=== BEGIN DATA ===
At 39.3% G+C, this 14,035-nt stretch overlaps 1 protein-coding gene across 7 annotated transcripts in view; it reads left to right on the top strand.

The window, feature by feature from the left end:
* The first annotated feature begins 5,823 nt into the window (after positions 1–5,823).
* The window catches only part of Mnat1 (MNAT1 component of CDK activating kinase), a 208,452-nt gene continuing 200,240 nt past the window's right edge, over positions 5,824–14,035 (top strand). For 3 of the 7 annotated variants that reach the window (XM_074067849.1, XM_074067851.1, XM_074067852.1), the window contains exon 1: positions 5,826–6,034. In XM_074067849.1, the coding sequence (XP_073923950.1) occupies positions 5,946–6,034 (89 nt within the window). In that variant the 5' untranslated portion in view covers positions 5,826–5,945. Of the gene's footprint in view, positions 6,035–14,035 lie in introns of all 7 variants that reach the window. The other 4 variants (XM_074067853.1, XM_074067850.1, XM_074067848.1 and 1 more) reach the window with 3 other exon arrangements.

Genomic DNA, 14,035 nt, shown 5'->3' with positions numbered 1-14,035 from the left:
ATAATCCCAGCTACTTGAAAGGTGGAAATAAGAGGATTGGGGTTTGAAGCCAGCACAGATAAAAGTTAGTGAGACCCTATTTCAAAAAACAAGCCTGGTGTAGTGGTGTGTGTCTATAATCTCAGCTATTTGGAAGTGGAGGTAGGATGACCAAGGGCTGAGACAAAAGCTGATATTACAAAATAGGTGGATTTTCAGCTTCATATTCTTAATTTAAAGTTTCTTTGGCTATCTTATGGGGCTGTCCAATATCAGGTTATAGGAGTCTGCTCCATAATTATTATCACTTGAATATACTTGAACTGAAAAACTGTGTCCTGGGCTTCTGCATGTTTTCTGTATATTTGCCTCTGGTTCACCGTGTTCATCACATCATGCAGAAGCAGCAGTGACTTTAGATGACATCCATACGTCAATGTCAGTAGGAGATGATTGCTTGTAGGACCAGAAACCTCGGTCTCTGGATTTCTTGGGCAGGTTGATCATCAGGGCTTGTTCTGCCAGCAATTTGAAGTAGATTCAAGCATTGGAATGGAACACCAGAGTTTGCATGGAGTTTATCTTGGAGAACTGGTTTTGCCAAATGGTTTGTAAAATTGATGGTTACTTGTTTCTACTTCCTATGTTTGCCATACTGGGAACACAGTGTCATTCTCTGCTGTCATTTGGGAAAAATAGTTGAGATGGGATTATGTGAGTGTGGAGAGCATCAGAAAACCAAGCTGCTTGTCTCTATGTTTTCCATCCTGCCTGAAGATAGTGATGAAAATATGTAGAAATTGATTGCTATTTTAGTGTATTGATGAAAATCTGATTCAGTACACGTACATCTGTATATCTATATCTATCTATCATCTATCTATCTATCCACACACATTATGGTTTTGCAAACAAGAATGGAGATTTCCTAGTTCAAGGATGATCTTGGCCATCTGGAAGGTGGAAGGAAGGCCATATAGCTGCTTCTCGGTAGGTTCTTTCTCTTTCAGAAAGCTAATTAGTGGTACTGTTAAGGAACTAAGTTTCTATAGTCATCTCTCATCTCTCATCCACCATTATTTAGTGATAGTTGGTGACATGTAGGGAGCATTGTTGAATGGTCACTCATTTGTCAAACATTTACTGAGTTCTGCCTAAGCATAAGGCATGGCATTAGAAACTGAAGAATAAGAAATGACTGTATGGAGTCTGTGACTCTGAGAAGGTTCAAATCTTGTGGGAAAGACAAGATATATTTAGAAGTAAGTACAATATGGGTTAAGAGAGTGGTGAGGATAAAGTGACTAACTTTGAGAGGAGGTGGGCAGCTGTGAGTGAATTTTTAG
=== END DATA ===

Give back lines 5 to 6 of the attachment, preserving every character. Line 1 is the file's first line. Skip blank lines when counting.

Genomic DNA, 14,035 nt, shown 5'->3' with positions numbered 1-14,035 from the left:
ATAATCCCAGCTACTTGAAAGGTGGAAATAAGAGGATTGGGGTTTGAAGCCAGCACAGATAAAAGTTAGTGAGACCCTATTTCAAAAAACAAGCCTGGTGTAGTGGTGTGTGTCTATAATCTCAGCTATTTGGAAGTGGAGGTAGGATGACCAAGGGCTGAGACAAAAGCTGATATTACAAAATAGGTGGATTTTCAGCTTCATATTCTTAATTTAAAGTTTCTTTGGCTATCTTATGGGGCTGTCCAATATCAGGTTATAGGAGTCTGCTCCATAATTATTATCACTTGAATATACTTGAACTGAAAAACTGTGTCCTGGGCTTCTGCATGTTTTCTGTATATTTGCCTCTGGTTCACCGTGTTCATCACATCATGCAGAAGCAGCAGTGACTTTAGATGACATCCATACGTCAATGTCAGTAGGAGATGATTGCTTGTAGGACCAGAAACCTCGGTCTCTGGATTTCTTGGGCAGGTTGATCATCAGGGCTTGTTCTGCCAGCAATTTGAAGTAGATTCAAGCATTGGAATGGAACACCAGAGTTTGCATGGAGTTTATCTTGGAGAACTGGTTTTGCCAAATGGTTTGTAAAATTGATGGTTACTTGTTTCTACTTCCTATGTTTGCCATACTGGGAACACAGTGTCATTCTCTGCTGTCATTTGGGAAAAATAGTTGAGATGGGATTATGTGAGTGTGGAGAGCATCAGAAAACCAAGCTGCTTGTCTCTATGTTTTCCATCCTGCCTGAAGATAGTGATGAAAATATGTAGAAATTGATTGCTATTTTAGTGTATTGATGAAAATCTGATTCAGTACACGTACATCTGTATATCTATATCTATCTATCATCTATCTATCTATCCACACACATTATGGTTTTGCAAACAAGAATGGAGATTTCCTAGTTCAAGGATGATCTTGGCCATCTGGAAGGTGGAAGGAAGGCCATATAGCTGCTTCTCGGTAGGTTCTTTCTCTTTCAGAAAGCTAATTAGTGGTACTGTTAAGGAACTAAGTTTCTATAGTCATCTCTCATCTCTCATCCACCATTATTTAGTGATAGTTGGTGACATGTAGGGAGCATTGTTGAATGGTCACTCATTTGTCAAACATTTACTGAGTTCTGCCTAAGCATAAGGCATGGCATTAGAAACTGAAGAATAAGAAATGACTGTATGGAGTCTGTGACTCTGAGAAGGTTCAAATCTTGTGGGAAAGACAAGATATATTTAGAAGTAAGTACAATATGGGTTAAGAGAGTGGTGAGGATAAAGTGACTAACTTTGAGAGGAGGTGGGCAGCTGTGAGTGAATTTTTAG